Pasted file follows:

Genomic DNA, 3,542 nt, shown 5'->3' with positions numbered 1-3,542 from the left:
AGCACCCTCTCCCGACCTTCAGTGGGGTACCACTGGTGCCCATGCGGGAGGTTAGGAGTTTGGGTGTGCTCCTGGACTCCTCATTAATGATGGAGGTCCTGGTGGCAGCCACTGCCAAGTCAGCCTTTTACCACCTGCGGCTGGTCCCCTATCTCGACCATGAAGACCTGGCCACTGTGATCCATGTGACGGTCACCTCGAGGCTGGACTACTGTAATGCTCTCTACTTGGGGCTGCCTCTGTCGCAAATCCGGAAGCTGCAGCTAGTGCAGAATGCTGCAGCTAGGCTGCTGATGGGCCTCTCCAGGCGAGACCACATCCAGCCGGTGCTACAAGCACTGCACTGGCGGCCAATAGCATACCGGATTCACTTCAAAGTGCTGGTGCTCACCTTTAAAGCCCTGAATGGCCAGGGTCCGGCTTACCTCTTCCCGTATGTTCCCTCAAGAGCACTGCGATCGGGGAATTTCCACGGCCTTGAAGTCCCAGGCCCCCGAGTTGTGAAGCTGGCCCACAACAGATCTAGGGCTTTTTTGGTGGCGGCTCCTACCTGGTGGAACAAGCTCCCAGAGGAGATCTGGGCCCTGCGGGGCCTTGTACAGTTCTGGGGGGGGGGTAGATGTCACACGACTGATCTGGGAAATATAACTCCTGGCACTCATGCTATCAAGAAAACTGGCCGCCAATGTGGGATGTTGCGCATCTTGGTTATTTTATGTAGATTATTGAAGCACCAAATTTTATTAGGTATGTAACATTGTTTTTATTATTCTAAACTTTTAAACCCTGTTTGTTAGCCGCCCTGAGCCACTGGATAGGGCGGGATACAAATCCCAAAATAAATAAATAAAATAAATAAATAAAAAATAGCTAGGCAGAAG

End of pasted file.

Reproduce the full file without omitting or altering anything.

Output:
Genomic DNA, 3,542 nt, shown 5'->3' with positions numbered 1-3,542 from the left:
AGCACCCTCTCCCGACCTTCAGTGGGGTACCACTGGTGCCCATGCGGGAGGTTAGGAGTTTGGGTGTGCTCCTGGACTCCTCATTAATGATGGAGGTCCTGGTGGCAGCCACTGCCAAGTCAGCCTTTTACCACCTGCGGCTGGTCCCCTATCTCGACCATGAAGACCTGGCCACTGTGATCCATGTGACGGTCACCTCGAGGCTGGACTACTGTAATGCTCTCTACTTGGGGCTGCCTCTGTCGCAAATCCGGAAGCTGCAGCTAGTGCAGAATGCTGCAGCTAGGCTGCTGATGGGCCTCTCCAGGCGAGACCACATCCAGCCGGTGCTACAAGCACTGCACTGGCGGCCAATAGCATACCGGATTCACTTCAAAGTGCTGGTGCTCACCTTTAAAGCCCTGAATGGCCAGGGTCCGGCTTACCTCTTCCCGTATGTTCCCTCAAGAGCACTGCGATCGGGGAATTTCCACGGCCTTGAAGTCCCAGGCCCCCGAGTTGTGAAGCTGGCCCACAACAGATCTAGGGCTTTTTTGGTGGCGGCTCCTACCTGGTGGAACAAGCTCCCAGAGGAGATCTGGGCCCTGCGGGGCCTTGTACAGTTCTGGGGGGGGGGTAGATGTCACACGACTGATCTGGGAAATATAACTCCTGGCACTCATGCTATCAAGAAAACTGGCCGCCAATGTGGGATGTTGCGCATCTTGGTTATTTTATGTAGATTATTGAAGCACCAAATTTTATTAGGTATGTAACATTGTTTTTATTATTCTAAACTTTTAAACCCTGTTTGTTAGCCGCCCTGAGCCACTGGATAGGGCGGGATACAAATCCCAAAATAAATAAATAAAATAAATAAATAAAAAATAGCTAGGCAGAAG